January 20th, 2011 No comments

On behalf of the security team at Microsoft, I am pleased to announce the release of Hotfix Rollup 1 for Microsoft Forefront Protection 2010 for SharePoint.

On January 17th Microsoft shipped Hotfix Rollup 1 for Forefront Protection 2010 for SharePoint (FPSP) to provide a series of product enhancements and new features. For a complete list of the new features and enhancements included in this rollup, along with directions for download, please see the Knowledge Base article: Description of Hotfix Rollup 1 for Forefront Protection for SharePoint

As the installer runs, Server service restarts may be necessary, so please plan accordingly when applying this hotfix rollup.

Rob McCarthy, Sr. Support Engineer

 

Hotfix Rollup 1 for Forefront Protection 2010 for SharePoint is Available

January 20th, 2011 No comments

On behalf of the security team at Microsoft, I am pleased to announce the release of Hotfix Rollup 1 for Microsoft Forefront Protection 2010 for SharePoint.

On January 17th Microsoft shipped Hotfix Rollup 1 for Forefront Protection 2010 for SharePoint (FPSP) to provide a series of product enhancements and new features. For a complete list of the new features and enhancements included in this rollup, along with directions for download, please see the Knowledge Base article: Description of Hotfix Rollup 1 for Forefront Protection for SharePoint

As the installer runs, Server service restarts may be necessary, so please plan accordingly when applying this hotfix rollup.

Rob McCarthy, Sr. Support Engineer

 

Hotfix Rollup 1 for Forefront Protection 2010 for SharePoint is Available

January 20th, 2011 Comments off

On behalf of the security team at Microsoft, I am pleased to announce the release of Hotfix Rollup 1 for Microsoft Forefront Protection 2010 for SharePoint.

On January 17th Microsoft shipped Hotfix Rollup 1 for Forefront Protection 2010 for SharePoint (FPSP) to provide a series of product enhancements and new features. For a complete list of the new features and enhancements included in this rollup, along with directions for download, please see the Knowledge Base article: Description of Hotfix Rollup 1 for Forefront Protection for SharePoint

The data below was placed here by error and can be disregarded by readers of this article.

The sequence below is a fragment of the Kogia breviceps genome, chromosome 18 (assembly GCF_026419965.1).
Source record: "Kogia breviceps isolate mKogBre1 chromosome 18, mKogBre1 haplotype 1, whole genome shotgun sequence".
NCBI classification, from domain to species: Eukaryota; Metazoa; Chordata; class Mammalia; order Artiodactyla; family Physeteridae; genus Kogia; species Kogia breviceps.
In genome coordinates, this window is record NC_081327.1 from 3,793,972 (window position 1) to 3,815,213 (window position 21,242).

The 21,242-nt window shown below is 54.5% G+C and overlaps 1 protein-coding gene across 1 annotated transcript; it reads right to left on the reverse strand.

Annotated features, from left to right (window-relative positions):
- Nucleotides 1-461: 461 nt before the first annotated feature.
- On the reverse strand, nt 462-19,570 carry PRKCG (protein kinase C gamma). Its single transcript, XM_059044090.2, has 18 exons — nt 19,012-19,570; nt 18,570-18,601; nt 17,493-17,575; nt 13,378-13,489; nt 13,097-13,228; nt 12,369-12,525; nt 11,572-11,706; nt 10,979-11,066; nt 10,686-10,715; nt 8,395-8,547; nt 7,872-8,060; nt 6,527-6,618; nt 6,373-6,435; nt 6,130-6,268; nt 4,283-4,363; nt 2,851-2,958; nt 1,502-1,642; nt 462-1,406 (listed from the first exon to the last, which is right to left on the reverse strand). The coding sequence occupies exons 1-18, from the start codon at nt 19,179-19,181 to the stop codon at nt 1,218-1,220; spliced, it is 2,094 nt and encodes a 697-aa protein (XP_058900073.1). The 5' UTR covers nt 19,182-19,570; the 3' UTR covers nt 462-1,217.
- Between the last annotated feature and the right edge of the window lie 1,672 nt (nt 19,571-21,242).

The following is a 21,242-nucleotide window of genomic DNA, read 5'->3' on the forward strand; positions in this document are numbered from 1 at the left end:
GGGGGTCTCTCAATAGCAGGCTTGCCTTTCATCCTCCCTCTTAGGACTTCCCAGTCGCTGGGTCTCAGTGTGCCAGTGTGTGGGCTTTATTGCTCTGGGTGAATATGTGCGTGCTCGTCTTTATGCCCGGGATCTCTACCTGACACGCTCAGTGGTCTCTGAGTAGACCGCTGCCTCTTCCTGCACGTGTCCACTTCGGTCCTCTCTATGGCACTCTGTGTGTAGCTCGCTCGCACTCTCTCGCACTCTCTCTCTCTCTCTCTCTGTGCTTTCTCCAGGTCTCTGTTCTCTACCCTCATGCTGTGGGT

As the installer runs, Server service restarts may be necessary, so please plan accordingly when applying this hotfix rollup.

Rob McCarthy, Sr. Support Engineer

 

FEP Capacity Planning Worksheet

January 19th, 2011 Comments off

Greetings!

Attached to this blog post is the FEP Datawarehouse Space Capacity Planning worksheet. You can use this worksheet to help estimate the amount of disk space needed based on the following values:

  • Number of client computers in your FEP 2010 deployment
  • The number of days to retain data (the retention period)
  • The average number of Configuration Manager collections to which each client computer belongs
  • The average number of detections per client computer, per day

After you enter in your values in the yellow area, the calculated results appear in the next set of rows. Each row contains information about average record sizes, number of records per computer per day, total size of the record type in the database, and the percent of the total space used by the record item.

The final row in the spreadsheet, in green, gives you the total estimated size of the FEP Datawarehouse, given the values you supplied.

Enjoy!

FCS Path based exclusions do not apply to mount points

January 19th, 2011 Comments off

Hi,

If you’ve configured path based exclusions in FCS 1.0, you may notice that mount points in the path tree are still scanned. This happens because the mount point resides on a different volume than the parent folder. When a file is accessed on the mount point, FCS receives a device path that is not a child of the excluded folder and FCS doesn’t connect the mount point association when it applies the exclusion.

This is a known issue, and we apologize for any inconvenience that this might cause.

Thanks,

Chris Kemper,  Senior Support Escalation Engineer – MSFT

Categories: exclusions, FCS, mount points Tags: